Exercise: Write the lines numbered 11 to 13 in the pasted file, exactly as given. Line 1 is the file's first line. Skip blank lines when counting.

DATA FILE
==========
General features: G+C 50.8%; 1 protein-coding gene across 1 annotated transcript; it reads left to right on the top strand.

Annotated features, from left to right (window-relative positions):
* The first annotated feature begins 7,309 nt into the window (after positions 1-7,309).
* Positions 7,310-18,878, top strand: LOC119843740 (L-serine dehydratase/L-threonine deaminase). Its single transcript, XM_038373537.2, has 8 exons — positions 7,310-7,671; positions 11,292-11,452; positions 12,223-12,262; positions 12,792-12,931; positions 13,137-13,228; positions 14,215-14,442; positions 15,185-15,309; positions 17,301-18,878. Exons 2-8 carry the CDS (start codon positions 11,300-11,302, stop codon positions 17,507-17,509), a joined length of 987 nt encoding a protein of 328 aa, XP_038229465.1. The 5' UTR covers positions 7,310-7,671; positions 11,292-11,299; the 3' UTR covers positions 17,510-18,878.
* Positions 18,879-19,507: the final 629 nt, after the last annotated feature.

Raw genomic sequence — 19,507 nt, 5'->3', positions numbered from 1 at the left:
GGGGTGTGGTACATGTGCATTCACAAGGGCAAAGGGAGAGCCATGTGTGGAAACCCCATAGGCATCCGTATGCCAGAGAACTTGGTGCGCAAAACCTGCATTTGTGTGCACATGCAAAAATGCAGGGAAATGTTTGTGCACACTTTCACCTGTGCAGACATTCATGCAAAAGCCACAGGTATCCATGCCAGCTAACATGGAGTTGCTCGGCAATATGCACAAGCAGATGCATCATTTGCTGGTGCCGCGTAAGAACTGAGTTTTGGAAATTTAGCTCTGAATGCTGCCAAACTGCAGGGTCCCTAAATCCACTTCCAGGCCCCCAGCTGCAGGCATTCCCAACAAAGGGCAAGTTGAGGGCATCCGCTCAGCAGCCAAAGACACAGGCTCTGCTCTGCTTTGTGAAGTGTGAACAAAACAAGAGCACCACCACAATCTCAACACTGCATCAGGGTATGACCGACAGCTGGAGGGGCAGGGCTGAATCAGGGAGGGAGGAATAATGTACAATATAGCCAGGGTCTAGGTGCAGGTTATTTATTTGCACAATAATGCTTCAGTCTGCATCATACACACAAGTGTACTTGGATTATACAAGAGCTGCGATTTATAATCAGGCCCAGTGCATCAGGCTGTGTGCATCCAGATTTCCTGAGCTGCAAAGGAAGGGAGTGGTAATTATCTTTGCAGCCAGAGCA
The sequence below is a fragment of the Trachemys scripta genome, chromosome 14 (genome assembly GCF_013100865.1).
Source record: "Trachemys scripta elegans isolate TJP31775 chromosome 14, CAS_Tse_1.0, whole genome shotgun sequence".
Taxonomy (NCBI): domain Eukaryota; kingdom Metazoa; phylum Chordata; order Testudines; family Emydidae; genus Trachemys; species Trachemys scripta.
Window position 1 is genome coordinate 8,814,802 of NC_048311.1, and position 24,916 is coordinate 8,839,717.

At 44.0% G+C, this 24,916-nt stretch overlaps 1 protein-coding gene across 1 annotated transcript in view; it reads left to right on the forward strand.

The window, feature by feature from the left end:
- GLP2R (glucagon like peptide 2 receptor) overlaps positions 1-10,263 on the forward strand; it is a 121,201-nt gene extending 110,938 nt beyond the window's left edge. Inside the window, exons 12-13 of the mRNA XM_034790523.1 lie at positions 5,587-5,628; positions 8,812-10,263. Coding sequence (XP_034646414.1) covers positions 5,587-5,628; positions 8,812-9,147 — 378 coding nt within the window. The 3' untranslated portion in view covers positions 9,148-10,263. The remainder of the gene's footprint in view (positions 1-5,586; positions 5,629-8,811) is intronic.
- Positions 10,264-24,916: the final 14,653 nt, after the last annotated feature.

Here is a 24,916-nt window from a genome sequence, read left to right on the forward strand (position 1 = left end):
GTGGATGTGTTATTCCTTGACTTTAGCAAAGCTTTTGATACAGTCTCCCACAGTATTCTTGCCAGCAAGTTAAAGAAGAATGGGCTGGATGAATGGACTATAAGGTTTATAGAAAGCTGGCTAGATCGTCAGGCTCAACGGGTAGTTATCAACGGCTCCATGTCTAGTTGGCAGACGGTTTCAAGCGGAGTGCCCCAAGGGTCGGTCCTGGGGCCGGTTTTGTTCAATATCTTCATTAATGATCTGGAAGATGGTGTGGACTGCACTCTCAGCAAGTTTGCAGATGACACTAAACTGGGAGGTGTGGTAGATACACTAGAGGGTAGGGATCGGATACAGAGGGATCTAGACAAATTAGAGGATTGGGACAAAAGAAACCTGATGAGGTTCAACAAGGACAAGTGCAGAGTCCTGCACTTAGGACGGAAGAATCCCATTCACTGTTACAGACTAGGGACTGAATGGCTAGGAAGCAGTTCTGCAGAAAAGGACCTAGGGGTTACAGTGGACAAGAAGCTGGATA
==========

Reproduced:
Window position 1 is genome coordinate 8,814,802 of NC_048311.1, and position 24,916 is coordinate 8,839,717.

At 44.0% G+C, this 24,916-nt stretch overlaps 1 protein-coding gene across 1 annotated transcript in view; it reads left to right on the forward strand.

The window, feature by feature from the left end: